As the national debt soars with pandemic bailouts, ideas like free college drift further from the headlines. Meanwhile, the effects of the economic carnage mean that college goers and student loan payers are falling further into debt. But what if there were a way to pay for college that didn’t boost federal debt or further burden taxpayers?
Here’s an idea that just might work.
Let’s say the federal government offered $10,000 each year to students to pay for college — or to pay off their student loan debt — in exchange for postponing by one year the age they become eligible for Social Security and Medicare benefits. Those who choose to could exercise this offer for up to four years, for a total of $40,000; in doing so, they accept that they may have to work four years longer at the end of their careers. (Americans born after 1960 are eligible for full Social Security benefits at age 67, while Medicare currently starts at age 65.)
Here’s why this could work. A person in retirement draws average Social Security and Medicare benefits that cost the federal government over $30,000 each year ($18,036 in Social Security and $13,431 in Medicare). So, every year of $10,000 paid for college costs would reduce future obligations by over $30,000, in today’s dollars. For every year of delaying eligibility, the federal government nets a savings well in excess of its up-front investment. (Notably, the federal government already administers most student loans, and Treasury considers accounts payable as federal assets, so it wouldn’t be a radical departure to shift to this set-up.)
Critically, this model is entirely voluntary. No one would be forced to take dollars now in lieu of dollars later; every American could make their own choice.
Equally critical: Americans who don’t participate don’t get stuck paying for those who do.
Non-participants would still be eligible to claim their retirement benefits at the current age thresholds. But this opt-in approach would put Social Security and Medicare on a more financially sustainable path. Those who end up being unable for health reasons to work beyond their mid-sixties would still have access to disability programs.
In essence, this model frees up federal funds parked at the end of life (in retirement) to be invested earlier in peoples’ lives. Frontloading federal investment in American lives may well have a powerful multiplier effect. It could pay dividends for individuals — altering their own life trajectories — and the economy as a whole. Those with college debt could also take the deal and use it as a way to pay off up to $40,000 in current loans.
We already know that college graduates earn more and live longer. On average, Americans with bachelor’s degrees earn 84 percent more over their lifetime than those who didn’t pursue higher education, which is why it never seemed quite fair to ask non-college goers to chip in via taxes to pay the college fees for those who do attend.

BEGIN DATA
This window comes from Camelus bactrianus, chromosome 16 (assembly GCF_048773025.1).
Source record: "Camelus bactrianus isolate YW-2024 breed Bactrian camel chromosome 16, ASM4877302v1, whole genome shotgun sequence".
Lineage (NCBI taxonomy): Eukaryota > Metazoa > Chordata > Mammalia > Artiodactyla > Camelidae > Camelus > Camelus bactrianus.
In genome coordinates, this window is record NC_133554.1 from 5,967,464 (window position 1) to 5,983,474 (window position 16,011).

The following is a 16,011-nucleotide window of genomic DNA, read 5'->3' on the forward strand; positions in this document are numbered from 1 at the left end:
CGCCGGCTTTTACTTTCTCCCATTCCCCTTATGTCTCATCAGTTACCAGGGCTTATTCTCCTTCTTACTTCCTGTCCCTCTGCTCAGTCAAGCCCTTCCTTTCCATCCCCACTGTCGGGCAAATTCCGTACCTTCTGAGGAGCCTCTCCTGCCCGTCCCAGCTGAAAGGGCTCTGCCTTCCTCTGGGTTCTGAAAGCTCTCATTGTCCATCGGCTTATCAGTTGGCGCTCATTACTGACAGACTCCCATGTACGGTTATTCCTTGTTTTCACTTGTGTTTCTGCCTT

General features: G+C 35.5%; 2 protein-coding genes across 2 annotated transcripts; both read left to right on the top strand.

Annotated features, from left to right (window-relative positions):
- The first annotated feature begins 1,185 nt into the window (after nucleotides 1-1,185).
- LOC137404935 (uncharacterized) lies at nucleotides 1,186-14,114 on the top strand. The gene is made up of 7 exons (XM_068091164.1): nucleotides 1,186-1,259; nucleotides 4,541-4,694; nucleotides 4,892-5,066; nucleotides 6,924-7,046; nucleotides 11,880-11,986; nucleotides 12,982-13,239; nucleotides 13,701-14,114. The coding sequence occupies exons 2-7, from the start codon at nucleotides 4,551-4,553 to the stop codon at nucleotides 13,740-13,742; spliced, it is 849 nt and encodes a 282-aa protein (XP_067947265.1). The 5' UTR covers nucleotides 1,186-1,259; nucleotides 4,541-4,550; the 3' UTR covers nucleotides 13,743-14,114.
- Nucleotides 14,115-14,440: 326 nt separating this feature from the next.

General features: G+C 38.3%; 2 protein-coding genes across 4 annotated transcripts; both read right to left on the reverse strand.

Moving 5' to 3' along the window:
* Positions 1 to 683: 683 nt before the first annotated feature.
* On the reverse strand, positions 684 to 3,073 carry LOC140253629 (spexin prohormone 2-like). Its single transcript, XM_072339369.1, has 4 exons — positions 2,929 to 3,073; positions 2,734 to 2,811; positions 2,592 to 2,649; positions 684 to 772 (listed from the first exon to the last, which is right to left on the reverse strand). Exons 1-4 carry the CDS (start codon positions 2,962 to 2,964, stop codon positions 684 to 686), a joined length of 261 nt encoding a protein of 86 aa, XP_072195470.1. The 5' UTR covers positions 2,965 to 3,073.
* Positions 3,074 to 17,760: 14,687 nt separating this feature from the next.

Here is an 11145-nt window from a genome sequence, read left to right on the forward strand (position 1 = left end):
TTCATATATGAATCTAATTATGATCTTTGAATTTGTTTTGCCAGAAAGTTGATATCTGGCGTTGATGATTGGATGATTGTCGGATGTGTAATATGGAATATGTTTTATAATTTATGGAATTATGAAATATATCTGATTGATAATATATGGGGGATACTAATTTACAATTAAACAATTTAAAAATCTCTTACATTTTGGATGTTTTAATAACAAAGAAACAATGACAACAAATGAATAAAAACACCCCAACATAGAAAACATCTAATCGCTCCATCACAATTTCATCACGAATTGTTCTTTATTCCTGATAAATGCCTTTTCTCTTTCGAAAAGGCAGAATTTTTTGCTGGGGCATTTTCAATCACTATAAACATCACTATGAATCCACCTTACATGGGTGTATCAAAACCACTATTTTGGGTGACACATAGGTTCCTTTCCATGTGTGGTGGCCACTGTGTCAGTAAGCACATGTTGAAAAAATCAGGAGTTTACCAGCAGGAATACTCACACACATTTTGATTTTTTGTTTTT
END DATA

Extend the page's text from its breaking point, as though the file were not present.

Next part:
College graduates’ life expectancy is seven years longer than those who hold a high school diploma or less. (In light of this statistic, Americans may see as practical the decision to delay retirement in order to go to college or shed the burden of college loans.)
And with the jobless rate estimated to be higher than at any point since the Great Depression, many Americans may well see college as a welcome refuge — and a good investment in their own future.
Colleges too would benefit, since students of all income levels would have more tuition dollars available to them now and on an ongoing basis — without a direct gift from taxpayers via the federal government. Funding students makes more sense all around than funding universities directly. (Harvard and elite peers found that out this month as they reversed their decisions and opted out of taking federal stimulus funds.)
The model could function like the GI Bill, where in exchange for military service, veterans are offered federal financial support to pursue educational opportunities for life. In the GI Bill, it’s veterans who control what institution they want to attend as a way to invest in themselves. Similarly, in the idea outlined here, Americans of any age could use the money for any public or private college for which the federal government will currently issue a federally backed student loan. The $10,000 virtually covers the U.S. average annual in-state tuition and fees at public four-year institutions. Want to go to a college that costs more than that $10,000? Done. But you bear the added cost.
Bottom line: That $10,000 each year could help make college more affordable for all Americans — and more universally accessible to those who aren’t wealthy — and would pay dividends for the economy. The Bureau of Labor Statistics in 2018 found that Americans with college degrees accounted for all the net new jobs created in the decade after the Great Recession.
Why not help more people get those degrees when there’s a way to do it that pays for itself?
Dr. Marguerite Roza is research professor at Georgetown University and director of the Edunomics Lab, which explores and models complex education finance decisions to inform policy and practice.